Monday, November 12, 2007

Do Lawyers Think?

"Without a DNA test, proper notice, and full hearing, the state has no authority to declare anyone the father--and it clearly exceeds its authority incarcerating anyone who refuses to honor an illegitimate child support order. ... Judge Teitelman [of Missouri] is to be greatly commended for interpreting both civil and criminal procedure properly. ... Judge Limbaugh wrote the sole dissenting opinion. In Limbaugh's mind, under civil procedure, any process constitutes 'due process.' The ends justify the means--expediency substituting for due process--so long as it inures to the convenience of the state. ... Mr. Limbaugh, have you ever heard of 'best evidence?' Should the state entitle the most egregious possible form of marital adultery by knowingly attacking the wrong man?", David Usher at, 7 November.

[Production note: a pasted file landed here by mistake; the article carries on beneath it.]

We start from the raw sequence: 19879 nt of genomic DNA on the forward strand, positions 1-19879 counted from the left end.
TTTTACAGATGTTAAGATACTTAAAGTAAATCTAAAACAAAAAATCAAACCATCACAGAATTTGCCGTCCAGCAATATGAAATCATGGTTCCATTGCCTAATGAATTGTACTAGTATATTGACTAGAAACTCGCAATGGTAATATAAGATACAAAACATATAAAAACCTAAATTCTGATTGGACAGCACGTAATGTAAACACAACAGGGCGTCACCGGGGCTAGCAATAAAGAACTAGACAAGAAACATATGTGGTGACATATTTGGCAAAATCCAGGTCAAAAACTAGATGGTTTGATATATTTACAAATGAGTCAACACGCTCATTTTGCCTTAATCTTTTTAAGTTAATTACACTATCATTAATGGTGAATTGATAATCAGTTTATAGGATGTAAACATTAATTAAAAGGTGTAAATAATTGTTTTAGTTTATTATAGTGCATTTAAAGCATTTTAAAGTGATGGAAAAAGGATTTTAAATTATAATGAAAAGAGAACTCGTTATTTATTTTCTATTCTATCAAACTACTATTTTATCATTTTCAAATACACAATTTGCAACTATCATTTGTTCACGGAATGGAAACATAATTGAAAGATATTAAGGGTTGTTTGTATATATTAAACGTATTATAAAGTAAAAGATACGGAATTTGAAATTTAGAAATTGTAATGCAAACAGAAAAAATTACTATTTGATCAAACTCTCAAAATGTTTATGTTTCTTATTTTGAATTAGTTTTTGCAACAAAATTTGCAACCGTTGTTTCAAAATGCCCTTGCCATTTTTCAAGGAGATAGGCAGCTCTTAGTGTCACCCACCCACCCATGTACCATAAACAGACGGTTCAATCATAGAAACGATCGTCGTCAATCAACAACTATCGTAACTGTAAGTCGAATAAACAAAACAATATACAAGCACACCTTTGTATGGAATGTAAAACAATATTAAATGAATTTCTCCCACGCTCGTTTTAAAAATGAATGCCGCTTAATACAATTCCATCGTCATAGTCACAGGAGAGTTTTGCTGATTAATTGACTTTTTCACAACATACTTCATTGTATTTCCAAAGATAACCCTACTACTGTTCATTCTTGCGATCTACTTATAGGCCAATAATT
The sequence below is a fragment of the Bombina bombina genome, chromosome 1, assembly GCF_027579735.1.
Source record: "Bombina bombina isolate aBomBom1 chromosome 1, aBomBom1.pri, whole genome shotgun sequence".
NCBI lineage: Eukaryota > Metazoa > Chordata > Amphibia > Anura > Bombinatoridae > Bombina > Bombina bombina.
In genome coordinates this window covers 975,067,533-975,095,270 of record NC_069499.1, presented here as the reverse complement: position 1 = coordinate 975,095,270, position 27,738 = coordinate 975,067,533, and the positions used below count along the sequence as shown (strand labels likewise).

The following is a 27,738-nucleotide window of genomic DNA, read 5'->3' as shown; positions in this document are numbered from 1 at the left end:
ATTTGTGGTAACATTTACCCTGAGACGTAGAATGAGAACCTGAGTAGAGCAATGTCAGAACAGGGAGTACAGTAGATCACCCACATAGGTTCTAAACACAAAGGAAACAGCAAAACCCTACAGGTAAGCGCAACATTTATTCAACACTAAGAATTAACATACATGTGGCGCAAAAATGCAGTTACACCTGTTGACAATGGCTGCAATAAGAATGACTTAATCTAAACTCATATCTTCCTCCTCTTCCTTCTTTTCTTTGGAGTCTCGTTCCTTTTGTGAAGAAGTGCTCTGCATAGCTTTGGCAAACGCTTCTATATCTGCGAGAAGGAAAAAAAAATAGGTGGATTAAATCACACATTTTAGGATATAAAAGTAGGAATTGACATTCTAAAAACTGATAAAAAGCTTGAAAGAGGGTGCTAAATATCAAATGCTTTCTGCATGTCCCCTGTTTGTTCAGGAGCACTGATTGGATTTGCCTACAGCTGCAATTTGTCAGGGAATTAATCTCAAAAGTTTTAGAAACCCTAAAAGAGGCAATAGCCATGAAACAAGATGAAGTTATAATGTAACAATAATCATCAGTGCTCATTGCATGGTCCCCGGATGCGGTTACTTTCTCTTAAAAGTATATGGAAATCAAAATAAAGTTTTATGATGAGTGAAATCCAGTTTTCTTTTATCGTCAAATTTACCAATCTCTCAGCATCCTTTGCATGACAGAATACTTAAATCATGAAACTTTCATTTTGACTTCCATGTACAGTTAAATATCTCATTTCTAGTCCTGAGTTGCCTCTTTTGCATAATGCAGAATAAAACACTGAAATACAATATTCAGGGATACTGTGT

"Le Etat c'est moi", or "I am the state", said Louis XIV, 1638-1715. Judges can justify anything. Olver Wendell Holmes, in my opinion our finest jurist ever, once said something to the effect that a judge decides what he wants, then seeks justification in the law. Why be surprised with a judge's contempt for facts and law? Judges have absolute immunity for judicial acts. Look at the Supremes and Kelo. Amazing. Some people favor Daubert and letting a judge determine what expert evidence to admit. I don't. The judge might have majored in Women's Studies in college. Can he evaluate scientfic evidence? Wait a minute, isn't evaluating evidence the jury's role? Look at OJ's case. Marcia Clark and Chris Darden's DNA evidence "expert" acquitted OJ! What did he say? That in one sample the odds against a DNA match were 57 billion to one! The jurors, yes the maligned OJ jurors, seized on that and discredited the procecution's case since there were only 6.2 billion people on earth and they had some notion of statistical independence. I discussed the case with a Cal Berkeley engineering professor who had a Cal Tech BS and Berkeley PhD who also would have acquitted, concluding the prosecution coached its experts. No, say it ain't so.

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